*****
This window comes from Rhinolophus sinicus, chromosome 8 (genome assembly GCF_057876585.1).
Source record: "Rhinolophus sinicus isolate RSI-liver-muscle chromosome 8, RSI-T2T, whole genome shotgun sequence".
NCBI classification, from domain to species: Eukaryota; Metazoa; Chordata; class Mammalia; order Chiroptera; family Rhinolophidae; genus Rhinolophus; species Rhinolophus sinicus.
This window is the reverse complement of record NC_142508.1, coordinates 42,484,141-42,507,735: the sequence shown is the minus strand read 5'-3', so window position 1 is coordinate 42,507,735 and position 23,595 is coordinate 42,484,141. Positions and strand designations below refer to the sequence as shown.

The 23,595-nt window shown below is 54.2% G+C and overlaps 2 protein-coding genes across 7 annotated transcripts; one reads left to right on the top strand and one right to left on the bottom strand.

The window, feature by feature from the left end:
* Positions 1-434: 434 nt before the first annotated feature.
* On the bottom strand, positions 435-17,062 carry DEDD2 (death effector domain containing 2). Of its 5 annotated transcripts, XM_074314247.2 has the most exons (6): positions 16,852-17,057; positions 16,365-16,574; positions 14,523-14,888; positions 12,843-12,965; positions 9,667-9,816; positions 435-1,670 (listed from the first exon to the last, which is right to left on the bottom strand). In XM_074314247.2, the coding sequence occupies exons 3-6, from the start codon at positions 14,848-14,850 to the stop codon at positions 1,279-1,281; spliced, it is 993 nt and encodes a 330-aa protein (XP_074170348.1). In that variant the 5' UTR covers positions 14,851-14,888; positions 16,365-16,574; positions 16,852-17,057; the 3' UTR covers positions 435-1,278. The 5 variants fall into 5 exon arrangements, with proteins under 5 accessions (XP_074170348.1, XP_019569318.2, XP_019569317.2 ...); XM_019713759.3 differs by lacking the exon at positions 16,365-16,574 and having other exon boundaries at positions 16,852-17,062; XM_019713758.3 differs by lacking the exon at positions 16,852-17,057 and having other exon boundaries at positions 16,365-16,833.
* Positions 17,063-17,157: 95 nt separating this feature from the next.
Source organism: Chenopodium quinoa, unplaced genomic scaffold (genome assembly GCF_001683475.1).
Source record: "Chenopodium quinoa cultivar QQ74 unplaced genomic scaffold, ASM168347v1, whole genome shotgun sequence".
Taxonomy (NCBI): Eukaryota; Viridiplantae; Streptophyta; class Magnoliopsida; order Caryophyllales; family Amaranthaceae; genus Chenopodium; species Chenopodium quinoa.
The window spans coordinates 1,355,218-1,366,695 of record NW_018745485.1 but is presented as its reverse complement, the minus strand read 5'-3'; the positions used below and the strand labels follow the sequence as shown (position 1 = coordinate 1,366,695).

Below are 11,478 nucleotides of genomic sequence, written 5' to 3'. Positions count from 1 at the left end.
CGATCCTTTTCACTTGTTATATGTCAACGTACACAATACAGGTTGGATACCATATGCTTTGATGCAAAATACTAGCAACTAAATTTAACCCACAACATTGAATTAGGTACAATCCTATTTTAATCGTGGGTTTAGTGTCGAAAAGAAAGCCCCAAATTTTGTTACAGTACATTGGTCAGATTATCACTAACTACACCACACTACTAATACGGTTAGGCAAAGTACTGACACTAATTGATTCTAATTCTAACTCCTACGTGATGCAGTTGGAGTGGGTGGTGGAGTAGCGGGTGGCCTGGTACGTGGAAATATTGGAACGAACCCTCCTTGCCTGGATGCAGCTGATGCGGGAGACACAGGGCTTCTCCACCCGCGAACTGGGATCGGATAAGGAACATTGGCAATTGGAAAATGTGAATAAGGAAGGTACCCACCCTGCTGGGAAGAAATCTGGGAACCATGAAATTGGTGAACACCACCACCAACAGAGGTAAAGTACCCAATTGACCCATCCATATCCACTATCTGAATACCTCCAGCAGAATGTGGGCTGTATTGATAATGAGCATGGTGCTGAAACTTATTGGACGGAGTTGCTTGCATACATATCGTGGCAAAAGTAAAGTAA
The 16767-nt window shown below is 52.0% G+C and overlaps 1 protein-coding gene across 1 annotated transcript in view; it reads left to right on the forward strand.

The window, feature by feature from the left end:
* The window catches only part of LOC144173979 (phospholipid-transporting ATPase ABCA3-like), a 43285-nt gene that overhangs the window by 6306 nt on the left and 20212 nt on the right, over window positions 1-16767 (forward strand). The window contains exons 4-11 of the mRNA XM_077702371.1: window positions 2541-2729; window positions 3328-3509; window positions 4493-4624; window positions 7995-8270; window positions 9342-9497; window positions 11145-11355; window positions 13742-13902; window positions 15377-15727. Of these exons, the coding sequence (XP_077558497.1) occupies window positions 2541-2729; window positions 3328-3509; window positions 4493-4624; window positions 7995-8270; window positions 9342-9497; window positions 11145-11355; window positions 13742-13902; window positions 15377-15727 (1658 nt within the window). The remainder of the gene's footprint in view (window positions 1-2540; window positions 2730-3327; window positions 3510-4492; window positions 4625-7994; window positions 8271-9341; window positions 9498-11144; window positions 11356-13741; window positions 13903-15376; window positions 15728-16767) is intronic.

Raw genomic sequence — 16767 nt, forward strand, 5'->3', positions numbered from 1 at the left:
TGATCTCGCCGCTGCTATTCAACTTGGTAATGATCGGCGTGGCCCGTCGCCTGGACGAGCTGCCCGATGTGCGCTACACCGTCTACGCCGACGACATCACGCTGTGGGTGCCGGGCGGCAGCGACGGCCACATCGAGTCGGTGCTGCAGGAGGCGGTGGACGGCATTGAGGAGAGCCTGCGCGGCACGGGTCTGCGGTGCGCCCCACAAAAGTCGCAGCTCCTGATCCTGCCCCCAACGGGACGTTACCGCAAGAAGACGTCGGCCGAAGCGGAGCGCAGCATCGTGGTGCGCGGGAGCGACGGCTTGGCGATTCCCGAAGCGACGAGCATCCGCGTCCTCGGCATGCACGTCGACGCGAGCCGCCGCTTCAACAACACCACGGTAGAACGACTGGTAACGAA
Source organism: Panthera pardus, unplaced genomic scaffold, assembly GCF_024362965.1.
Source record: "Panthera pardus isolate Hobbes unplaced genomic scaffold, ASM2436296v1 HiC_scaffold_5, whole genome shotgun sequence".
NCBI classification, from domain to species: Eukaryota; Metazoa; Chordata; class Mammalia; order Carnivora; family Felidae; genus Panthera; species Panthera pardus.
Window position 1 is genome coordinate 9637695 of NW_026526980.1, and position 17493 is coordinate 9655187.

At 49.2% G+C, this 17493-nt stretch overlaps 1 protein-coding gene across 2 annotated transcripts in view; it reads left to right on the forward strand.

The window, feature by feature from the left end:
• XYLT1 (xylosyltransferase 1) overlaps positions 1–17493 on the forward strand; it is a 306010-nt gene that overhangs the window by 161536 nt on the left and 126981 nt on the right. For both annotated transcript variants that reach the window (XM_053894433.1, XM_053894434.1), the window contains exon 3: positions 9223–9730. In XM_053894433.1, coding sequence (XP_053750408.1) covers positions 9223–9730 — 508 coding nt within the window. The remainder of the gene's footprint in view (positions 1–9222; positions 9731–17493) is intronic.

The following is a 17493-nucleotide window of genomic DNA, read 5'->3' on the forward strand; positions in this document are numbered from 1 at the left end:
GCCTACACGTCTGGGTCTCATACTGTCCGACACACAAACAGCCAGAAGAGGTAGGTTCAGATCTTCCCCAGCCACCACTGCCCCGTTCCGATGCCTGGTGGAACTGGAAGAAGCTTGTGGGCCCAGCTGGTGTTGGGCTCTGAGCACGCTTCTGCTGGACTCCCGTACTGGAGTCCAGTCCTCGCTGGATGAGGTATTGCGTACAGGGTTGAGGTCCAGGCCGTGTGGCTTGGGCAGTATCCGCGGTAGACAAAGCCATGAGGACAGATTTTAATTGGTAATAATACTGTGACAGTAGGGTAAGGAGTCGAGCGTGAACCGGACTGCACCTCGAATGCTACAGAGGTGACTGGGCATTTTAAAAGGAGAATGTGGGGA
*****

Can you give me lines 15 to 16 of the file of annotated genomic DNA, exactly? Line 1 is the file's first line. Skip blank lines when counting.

CGATCCTTTTCACTTGTTATATGTCAACGTACACAATACAGGTTGGATACCATATGCTTTGATGCAAAATACTAGCAACTAAATTTAACCCACAACATTGAATTAGGTACAATCCTATTTTAATCGTGGGTTTAGTGTCGAAAAGAAAGCCCCAAATTTTGTTACAGTACATTGGTCAGATTATCACTAACTACACCACACTACTAATACGGTTAGGCAAAGTACTGACACTAATTGATTCTAATTCTAACTCCTACGTGATGCAGTTGGAGTGGGTGGTGGAGTAGCGGGTGGCCTGGTACGTGGAAATATTGGAACGAACCCTCCTTGCCTGGATGCAGCTGATGCGGGAGACACAGGGCTTCTCCACCCGCGAACTGGGATCGGATAAGGAACATTGGCAATTGGAAAATGTGAATAAGGAAGGTACCCACCCTGCTGGGAAGAAATCTGGGAACCATGAAATTGGTGAACACCACCACCAACAGAGGTAAAGTACCCAATTGACCCATCCATATCCACTATCTGAATACCTCCAGCAGAATGTGGGCTGTATTGATAATGAGCATGGTGCTGAAACTTATTGGACGGAGTTGCTTGCATACATATCGTGGCAAAAGTAAAGTAA
The 16767-nt window shown below is 52.0% G+C and overlaps 1 protein-coding gene across 1 annotated transcript in view; it reads left to right on the forward strand.